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Version: 9.4.7.v20170914
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Authentication Support

Jetty’s HTTP client supports the "Basic" and "Digest" authentication mechanisms defined by RFC 7235.

You can configure authentication credentials in the HTTP client instance as follows:

URI uri = new URI("http://domain.com/secure");
String realm = "MyRealm";
String user = "username";
String pass = "password";

// Add authentication credentials
AuthenticationStore auth = httpClient.getAuthenticationStore();
auth.addAuthentication(new BasicAuthentication(uri, realm, user, pass));

ContentResponse response = httpClient
        .newRequest(uri)
        .send()
        .get(5, TimeUnit.SECONDS);

Jetty’s HTTP client tests authentication credentials against the challenge(s) the server issues, and if they match it automatically sends the right authentication headers to the server for authentication. If the authentication is successful, it caches the result and reuses it for subsequent requests for the same domain and matching URIs.

The HTTP conversation for a successful match is the following:

Application  HttpClient                     Server
     |           |                             |
     |--- GET ---|------------ GET ----------->|
     |           |                             |
     |           |<-- 401 + WWW-Authenticate --|
     |           |                             |
     |           |--- GET + Authentication --->|
     |           |                             |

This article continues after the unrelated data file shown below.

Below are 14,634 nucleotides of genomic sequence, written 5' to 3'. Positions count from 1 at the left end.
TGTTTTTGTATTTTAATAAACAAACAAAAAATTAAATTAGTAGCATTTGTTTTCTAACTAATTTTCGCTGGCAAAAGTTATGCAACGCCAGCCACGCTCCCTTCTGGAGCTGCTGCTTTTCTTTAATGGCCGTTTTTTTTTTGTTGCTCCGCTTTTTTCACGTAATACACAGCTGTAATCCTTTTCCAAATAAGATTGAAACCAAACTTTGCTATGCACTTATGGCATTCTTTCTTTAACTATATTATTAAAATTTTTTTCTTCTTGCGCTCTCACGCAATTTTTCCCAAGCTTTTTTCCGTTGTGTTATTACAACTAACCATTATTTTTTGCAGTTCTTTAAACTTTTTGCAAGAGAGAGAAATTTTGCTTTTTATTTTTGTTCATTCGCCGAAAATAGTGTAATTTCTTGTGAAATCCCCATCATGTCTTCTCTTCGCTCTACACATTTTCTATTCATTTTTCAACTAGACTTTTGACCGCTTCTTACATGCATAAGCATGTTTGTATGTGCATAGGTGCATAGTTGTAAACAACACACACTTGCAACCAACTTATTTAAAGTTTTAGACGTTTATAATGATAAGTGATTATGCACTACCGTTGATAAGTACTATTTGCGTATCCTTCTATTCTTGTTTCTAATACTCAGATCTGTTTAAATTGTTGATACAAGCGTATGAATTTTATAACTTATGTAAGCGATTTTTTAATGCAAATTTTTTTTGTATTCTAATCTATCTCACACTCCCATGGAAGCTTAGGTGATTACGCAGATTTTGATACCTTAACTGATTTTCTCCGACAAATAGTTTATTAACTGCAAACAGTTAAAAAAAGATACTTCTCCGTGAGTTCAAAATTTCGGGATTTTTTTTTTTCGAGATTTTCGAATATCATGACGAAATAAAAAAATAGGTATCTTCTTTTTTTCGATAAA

|<-- 200 ---|------------ 200 ------------|

The application does not receive events related to the response with code 401, they are handled internally by HttpClient which produces a request similar to the original but with the correct Authorization header, and then relays the response with code 200 to the application.

Successful authentications are cached, but it is possible to clear them in order to force authentication again:

httpClient.getAuthenticationStore().clearAuthenticationResults();

Authentications may be preempted to avoid the additional roundtrip due to the server challenge in this way:

AuthenticationStore auth = httpClient.getAuthenticationStore();
URI uri = URI.create("http://domain.com/secure");
auth.addAuthenticationResult(new BasicAuthentication.BasicResult(uri, "username", "password"));

In this way, the original request is enriched by HttpClient immediately with the Authorization header, and the server should respond with a 200 and the resource content rather than with the 401 and the challenge.

See also the proxy authentication section for further information about how authentication works with HTTP proxies.

See an error or something missing? Contribute to this documentation at Github!(Generated: 2017-09-14)